How education can impact property division settlements

New Jersey couples who decide to end their marriages have several challenges to face in the process. Every aspect of life can be affected and changed during and after a divorce. Many divorce legal issues impact spouses financially as well as emotionally. These can include child custody and child support, spousal support and property division. Additionally, all of these things can be interconnected with one affecting the other.

When determining a property distribution, couples should remember that is it not just assets but also debts that must be allocated. Mainstreet notes that student loan debt is often considered separate property if the loans were incurred before the couple got married. Any loans taken out for education purposes during the course of a marriage, however, could be considered marital debt. If the education of one spouse while married was in any way facilitated by the other spouse, this could also impact support or other decisions in a divorce.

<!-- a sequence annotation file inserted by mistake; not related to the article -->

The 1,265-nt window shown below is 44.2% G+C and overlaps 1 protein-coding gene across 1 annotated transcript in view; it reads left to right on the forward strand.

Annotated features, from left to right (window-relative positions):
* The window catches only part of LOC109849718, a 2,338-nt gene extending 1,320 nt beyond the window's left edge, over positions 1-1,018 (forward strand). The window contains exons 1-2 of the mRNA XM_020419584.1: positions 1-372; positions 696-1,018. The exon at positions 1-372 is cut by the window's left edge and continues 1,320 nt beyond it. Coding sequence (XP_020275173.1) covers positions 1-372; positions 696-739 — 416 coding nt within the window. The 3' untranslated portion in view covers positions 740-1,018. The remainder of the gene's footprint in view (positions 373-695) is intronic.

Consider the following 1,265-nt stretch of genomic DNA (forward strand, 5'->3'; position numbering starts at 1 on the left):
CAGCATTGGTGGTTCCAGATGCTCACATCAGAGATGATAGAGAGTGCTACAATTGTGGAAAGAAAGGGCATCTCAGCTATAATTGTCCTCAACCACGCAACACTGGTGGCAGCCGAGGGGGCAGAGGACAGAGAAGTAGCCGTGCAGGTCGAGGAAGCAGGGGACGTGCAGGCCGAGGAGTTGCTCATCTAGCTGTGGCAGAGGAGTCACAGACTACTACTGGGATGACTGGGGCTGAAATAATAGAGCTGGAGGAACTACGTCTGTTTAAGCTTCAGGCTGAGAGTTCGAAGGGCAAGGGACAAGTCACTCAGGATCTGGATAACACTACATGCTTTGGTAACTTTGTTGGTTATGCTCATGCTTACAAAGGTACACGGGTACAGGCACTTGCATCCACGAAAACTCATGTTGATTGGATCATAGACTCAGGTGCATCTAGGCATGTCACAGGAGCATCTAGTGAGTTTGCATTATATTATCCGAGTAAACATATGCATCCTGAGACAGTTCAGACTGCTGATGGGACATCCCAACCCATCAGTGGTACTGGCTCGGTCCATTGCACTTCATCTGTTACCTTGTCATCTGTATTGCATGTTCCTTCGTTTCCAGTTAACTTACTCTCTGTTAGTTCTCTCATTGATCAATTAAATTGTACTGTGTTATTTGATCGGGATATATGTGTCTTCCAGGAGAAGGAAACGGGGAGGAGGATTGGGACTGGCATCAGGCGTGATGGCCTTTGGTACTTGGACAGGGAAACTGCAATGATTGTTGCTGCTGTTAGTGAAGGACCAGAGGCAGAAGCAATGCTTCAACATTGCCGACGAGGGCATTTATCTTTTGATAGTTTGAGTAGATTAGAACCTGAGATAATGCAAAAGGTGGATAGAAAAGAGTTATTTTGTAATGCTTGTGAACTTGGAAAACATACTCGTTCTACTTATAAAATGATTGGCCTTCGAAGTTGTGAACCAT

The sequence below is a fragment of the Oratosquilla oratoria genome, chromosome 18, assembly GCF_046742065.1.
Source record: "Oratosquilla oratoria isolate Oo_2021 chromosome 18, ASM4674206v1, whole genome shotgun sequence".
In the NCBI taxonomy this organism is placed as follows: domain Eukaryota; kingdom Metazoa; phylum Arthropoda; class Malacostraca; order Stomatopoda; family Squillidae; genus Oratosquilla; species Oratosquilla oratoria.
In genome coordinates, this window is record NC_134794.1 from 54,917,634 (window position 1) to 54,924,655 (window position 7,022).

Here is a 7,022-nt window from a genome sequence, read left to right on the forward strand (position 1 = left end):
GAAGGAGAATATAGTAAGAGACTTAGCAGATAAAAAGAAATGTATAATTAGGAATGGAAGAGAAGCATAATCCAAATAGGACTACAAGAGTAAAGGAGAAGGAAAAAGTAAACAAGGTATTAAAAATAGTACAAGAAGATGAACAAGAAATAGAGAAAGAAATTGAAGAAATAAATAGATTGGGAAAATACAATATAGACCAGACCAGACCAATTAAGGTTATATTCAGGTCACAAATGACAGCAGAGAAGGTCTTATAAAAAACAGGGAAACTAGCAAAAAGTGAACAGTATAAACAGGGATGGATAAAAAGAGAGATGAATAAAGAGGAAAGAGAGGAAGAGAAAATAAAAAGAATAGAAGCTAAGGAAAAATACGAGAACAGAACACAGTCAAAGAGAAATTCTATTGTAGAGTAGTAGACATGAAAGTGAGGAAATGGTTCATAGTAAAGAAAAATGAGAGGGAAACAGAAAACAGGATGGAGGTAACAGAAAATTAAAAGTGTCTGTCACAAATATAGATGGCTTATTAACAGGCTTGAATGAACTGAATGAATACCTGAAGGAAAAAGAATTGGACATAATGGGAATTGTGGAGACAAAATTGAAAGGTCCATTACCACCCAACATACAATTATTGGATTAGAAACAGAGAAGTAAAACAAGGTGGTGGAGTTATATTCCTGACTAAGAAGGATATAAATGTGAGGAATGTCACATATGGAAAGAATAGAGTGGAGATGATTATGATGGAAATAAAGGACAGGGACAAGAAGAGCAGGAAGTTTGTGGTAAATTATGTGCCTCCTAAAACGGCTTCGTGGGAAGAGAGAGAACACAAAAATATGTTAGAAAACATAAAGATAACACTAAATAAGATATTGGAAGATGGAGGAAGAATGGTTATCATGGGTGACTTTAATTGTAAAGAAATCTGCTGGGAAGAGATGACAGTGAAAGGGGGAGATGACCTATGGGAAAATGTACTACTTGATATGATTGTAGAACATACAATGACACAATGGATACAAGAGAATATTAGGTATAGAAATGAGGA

According to Forbes, vocational experts are sometimes called upon to help identify the economic impact of each spouse’s education and careers when getting divorced. The current and potential income of each spouse can directly impact how much, if any, child support or alimony is ordered to be paid from one person to the other. It is also important to note that one person’s choice to work at a lower-paying job may not always prevent a judge from assessing that person’s full earning potential for the purposes of a divorce settlement.

Education and the amount of income that a person can be expected to earn in part based upon an education can have a direct effect on the outcome of a divorce. Understanding these elements is important for any couple in New Jersey before they divorce